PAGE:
Sunday, March 28, 2010

Recently, I requested copies of our medical history.  Instead of just sending them to our new doctors, I asked for an extra copy to be sent here, to us.  My intention is to keep a copy in my own files, so that I know exactly what the new doctors have on file, and I admit I was a bit curious, myself, to see something more than the simple test results that get forwarded to me.

In other words...what notes do the doctors make to themselves?

If I was expecting to find big, bold declarations of "OMG, corn is evil!  This woman must never be exposed to corn products!  Or gluten!" in decisive, red warning letters, I was sorely disappointed.  Corn gets a brief mention, and is followed up in several mispellings.  In fact, at one point it states that I'm allergic to "cort- meds" instead of corn in meds.  There is a cataloguing on symptoms that wane and wax, a lot of "symptomatic relief through dietary measures" and "told to continue". 

Maybe my diagnosis really is "interesting, very interesting."  (Just kidding.  It's actually "Probably stress related, but...")

I found it fascinating that while the corn, and the gluten, were in there, and validated...they seem such a small, insignificant portion of my medical record and my kids medical records.  There's much more in there on discussion about vaccines, or the fact that I actually ask questions about medical treatments or diagnosis (I also found that the question asking does not necessarily go over well.)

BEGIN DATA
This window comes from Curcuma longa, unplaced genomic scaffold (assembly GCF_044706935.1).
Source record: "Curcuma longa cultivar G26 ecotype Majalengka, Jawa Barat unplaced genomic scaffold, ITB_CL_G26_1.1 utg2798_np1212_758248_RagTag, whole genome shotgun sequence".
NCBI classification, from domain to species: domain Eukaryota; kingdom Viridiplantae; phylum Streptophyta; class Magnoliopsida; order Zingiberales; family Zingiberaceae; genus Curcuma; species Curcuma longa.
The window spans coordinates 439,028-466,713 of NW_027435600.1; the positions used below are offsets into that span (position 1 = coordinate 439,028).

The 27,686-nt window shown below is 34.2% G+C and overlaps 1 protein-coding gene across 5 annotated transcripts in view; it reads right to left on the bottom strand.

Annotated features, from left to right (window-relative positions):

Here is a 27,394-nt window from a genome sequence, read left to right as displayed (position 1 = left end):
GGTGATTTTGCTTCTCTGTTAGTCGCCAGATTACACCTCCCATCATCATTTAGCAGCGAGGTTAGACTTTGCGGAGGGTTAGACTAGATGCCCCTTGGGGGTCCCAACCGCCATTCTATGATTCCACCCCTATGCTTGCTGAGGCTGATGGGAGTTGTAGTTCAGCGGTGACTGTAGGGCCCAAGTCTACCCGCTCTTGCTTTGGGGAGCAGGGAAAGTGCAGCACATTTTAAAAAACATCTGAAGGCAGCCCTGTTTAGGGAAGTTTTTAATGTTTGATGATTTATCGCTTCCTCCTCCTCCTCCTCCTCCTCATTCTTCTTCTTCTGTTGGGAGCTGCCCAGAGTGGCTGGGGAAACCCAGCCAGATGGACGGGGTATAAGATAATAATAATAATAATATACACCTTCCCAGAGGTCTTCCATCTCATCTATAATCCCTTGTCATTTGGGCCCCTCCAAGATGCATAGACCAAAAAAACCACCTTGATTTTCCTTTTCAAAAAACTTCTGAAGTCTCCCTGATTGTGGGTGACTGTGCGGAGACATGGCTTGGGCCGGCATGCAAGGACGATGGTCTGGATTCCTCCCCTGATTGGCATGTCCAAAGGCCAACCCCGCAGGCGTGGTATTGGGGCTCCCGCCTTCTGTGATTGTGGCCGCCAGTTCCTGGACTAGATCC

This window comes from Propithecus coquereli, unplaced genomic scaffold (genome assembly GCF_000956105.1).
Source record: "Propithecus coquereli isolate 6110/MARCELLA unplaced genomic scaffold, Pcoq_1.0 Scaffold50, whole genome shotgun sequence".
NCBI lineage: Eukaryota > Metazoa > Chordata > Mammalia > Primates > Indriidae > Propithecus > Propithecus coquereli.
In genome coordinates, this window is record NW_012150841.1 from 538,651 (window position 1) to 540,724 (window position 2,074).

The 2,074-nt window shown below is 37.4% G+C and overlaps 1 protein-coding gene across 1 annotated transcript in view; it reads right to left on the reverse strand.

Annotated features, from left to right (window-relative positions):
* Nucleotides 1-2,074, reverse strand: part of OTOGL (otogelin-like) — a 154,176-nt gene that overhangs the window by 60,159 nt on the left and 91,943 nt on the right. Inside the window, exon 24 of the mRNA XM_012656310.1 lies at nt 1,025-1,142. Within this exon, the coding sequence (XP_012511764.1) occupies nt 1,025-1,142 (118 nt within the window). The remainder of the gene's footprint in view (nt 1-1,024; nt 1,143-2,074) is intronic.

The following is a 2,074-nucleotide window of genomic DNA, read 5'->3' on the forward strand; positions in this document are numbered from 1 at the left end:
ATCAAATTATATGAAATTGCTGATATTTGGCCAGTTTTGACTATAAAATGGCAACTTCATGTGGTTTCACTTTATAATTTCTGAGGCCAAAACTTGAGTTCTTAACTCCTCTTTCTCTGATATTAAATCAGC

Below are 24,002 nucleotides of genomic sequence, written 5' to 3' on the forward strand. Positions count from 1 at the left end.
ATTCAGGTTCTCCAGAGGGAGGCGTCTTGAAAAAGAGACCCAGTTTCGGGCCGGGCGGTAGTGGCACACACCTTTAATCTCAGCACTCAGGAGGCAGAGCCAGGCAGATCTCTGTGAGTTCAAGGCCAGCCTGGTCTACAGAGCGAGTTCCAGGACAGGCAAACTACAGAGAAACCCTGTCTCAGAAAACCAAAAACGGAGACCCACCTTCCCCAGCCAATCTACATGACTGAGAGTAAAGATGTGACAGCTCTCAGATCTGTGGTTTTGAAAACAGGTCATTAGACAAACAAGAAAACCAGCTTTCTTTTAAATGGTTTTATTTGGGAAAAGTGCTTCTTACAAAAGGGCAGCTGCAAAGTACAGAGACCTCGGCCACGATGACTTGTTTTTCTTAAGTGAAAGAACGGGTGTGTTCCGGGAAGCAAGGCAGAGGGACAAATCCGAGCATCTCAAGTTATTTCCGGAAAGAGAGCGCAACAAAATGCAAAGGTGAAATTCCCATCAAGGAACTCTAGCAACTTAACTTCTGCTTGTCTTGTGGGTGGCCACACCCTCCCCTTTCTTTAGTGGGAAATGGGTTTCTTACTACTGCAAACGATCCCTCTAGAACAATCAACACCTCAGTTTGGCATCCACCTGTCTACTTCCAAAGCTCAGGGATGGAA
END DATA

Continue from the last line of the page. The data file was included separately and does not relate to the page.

I also found in there some comments that I haven't seen.  Some blood test results that the doctors made note they wanted to keep an eye on, while they reassured me that the results were meaningless and they don't need to follow up.  I'm not sure how to address that with the next doctor.

All fascination aside, it's left me thinking about food and diet and doctors.  How the AMA and various cancer societies, and even certain medical groups (*ahem*Kaiser*ahem*) have amassed campaigns to raise awareness about the important link between diet and health.  How questions about food seem to be one of the first that I'm asked when I present a digestive complaint to either my own dr, or the children's pediatrician.  And yet, in the grand medical scheme f things, that dietary journey really plays a small part in their thinking process.

My life has changed dramatically since giving up corn.  Pain is no longer consuming, although the threat of an emptying stomach lingers.  I've given up restaurants, and discovered that movie theatres make me itchy and make it difficult to breathe.  Dinner, lunches, parties, baking have all become challenges.  Simple social situations are obstacles in that the ice breaking meal must be avoided.  There are challenges in self consciousness, assertiveness, courtesy, and will power.  There's lack of spontaneity and the fear of food (ingredients, suppliers, labels) and how to balance living with living healthfully, There is obsessive compulsive label reading, often followed by company inquiries. 

And that all boils down to "advised to continue as it seems to help."

I've learned to identify corn derivatives by monikers like dextrose, cellulose, and citric acid.  I've learned to trace potential contamination from corn by processing lines, packaging and ingredients like "juice".  I've spent hours on the phone with drug companies.